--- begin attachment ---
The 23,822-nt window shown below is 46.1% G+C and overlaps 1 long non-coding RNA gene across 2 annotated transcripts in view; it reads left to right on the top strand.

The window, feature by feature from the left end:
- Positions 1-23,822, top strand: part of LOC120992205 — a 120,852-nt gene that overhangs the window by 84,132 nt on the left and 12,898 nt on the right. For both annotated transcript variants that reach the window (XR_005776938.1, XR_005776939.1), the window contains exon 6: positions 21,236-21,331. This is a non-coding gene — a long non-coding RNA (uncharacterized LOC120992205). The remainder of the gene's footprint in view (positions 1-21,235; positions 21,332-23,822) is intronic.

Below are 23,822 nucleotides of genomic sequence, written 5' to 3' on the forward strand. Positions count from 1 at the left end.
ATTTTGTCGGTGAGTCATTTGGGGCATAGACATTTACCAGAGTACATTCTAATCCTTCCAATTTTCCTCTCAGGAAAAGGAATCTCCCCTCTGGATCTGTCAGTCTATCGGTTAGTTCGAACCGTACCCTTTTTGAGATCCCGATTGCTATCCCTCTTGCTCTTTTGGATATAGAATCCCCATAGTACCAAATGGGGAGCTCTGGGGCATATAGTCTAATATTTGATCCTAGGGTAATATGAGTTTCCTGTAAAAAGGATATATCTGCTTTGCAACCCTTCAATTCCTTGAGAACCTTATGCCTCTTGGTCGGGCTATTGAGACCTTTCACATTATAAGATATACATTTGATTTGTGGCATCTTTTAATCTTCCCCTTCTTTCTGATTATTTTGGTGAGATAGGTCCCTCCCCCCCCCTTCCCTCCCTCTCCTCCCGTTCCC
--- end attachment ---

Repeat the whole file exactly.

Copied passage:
The 23,822-nt window shown below is 46.1% G+C and overlaps 1 long non-coding RNA gene across 2 annotated transcripts in view; it reads left to right on the top strand.

The window, feature by feature from the left end:
- Positions 1-23,822, top strand: part of LOC120992205 — a 120,852-nt gene that overhangs the window by 84,132 nt on the left and 12,898 nt on the right. For both annotated transcript variants that reach the window (XR_005776938.1, XR_005776939.1), the window contains exon 6: positions 21,236-21,331. This is a non-coding gene — a long non-coding RNA (uncharacterized LOC120992205). The remainder of the gene's footprint in view (positions 1-21,235; positions 21,332-23,822) is intronic.

Below are 23,822 nucleotides of genomic sequence, written 5' to 3' on the forward strand. Positions count from 1 at the left end.
ATTTTGTCGGTGAGTCATTTGGGGCATAGACATTTACCAGAGTACATTCTAATCCTTCCAATTTTCCTCTCAGGAAAAGGAATCTCCCCTCTGGATCTGTCAGTCTATCGGTTAGTTCGAACCGTACCCTTTTTGAGATCCCGATTGCTATCCCTCTTGCTCTTTTGGATATAGAATCCCCATAGTACCAAATGGGGAGCTCTGGGGCATATAGTCTAATATTTGATCCTAGGGTAATATGAGTTTCCTGTAAAAAGGATATATCTGCTTTGCAACCCTTCAATTCCTTGAGAACCTTATGCCTCTTGGTCGGGCTATTGAGACCTTTCACATTATAAGATATACATTTGATTTGTGGCATCTTTTAATCTTCCCCTTCTTTCTGATTATTTTGGTGAGATAGGTCCCTCCCCCCCCCTTCCCTCCCTCTCCTCCCGTTCCC